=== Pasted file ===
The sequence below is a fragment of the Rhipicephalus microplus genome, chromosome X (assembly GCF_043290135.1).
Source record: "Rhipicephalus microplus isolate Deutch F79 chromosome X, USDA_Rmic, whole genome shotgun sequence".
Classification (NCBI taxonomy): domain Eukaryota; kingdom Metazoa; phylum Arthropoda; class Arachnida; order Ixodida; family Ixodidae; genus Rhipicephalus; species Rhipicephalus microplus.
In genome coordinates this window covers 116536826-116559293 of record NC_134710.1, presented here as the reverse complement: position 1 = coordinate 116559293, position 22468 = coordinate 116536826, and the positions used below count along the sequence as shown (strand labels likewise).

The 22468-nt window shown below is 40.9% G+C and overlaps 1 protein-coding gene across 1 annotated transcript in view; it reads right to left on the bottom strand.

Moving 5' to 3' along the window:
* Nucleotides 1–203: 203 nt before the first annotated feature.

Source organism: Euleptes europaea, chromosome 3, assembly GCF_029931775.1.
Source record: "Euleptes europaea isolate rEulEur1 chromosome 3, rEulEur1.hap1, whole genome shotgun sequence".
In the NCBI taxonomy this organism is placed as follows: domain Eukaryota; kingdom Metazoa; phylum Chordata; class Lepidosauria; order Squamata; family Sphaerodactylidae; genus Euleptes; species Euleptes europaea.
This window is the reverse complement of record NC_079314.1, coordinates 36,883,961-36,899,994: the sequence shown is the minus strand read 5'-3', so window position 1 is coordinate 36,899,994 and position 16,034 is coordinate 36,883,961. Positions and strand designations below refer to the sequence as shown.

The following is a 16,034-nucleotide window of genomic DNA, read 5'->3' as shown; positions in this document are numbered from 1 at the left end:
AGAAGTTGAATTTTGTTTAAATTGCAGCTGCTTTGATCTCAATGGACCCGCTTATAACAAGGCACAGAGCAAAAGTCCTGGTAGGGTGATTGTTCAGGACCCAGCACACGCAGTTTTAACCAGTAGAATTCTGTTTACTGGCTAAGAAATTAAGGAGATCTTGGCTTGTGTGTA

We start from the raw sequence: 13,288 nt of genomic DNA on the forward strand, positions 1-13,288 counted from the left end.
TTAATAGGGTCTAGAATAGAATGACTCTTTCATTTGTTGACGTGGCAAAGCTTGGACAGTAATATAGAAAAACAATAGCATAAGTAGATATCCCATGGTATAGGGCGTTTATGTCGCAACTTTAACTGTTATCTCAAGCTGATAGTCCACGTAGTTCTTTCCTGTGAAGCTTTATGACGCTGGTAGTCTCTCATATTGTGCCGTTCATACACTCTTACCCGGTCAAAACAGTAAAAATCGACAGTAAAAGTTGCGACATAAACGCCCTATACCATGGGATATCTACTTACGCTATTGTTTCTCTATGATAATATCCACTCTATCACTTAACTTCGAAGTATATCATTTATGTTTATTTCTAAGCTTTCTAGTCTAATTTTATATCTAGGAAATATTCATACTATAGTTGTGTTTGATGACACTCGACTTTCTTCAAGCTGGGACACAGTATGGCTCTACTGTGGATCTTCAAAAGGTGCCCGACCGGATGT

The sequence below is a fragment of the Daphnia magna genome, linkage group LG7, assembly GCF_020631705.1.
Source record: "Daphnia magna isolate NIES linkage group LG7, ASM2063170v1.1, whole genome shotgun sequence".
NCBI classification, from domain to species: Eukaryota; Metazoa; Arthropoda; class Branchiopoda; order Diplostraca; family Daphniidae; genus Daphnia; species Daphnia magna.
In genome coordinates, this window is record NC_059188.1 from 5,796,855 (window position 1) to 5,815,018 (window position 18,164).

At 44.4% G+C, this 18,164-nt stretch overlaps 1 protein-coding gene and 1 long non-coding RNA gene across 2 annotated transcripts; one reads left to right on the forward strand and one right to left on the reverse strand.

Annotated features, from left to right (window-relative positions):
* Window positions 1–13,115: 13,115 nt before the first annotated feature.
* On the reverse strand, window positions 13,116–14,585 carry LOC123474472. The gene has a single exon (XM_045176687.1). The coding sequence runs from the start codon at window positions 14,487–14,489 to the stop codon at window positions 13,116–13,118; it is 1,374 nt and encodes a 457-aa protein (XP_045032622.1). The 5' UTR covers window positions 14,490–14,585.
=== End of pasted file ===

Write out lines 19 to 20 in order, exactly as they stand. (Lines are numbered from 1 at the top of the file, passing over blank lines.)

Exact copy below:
In genome coordinates, this window is record NC_059188.1 from 5,796,855 (window position 1) to 5,815,018 (window position 18,164).

At 44.4% G+C, this 18,164-nt stretch overlaps 1 protein-coding gene and 1 long non-coding RNA gene across 2 annotated transcripts; one reads left to right on the forward strand and one right to left on the reverse strand.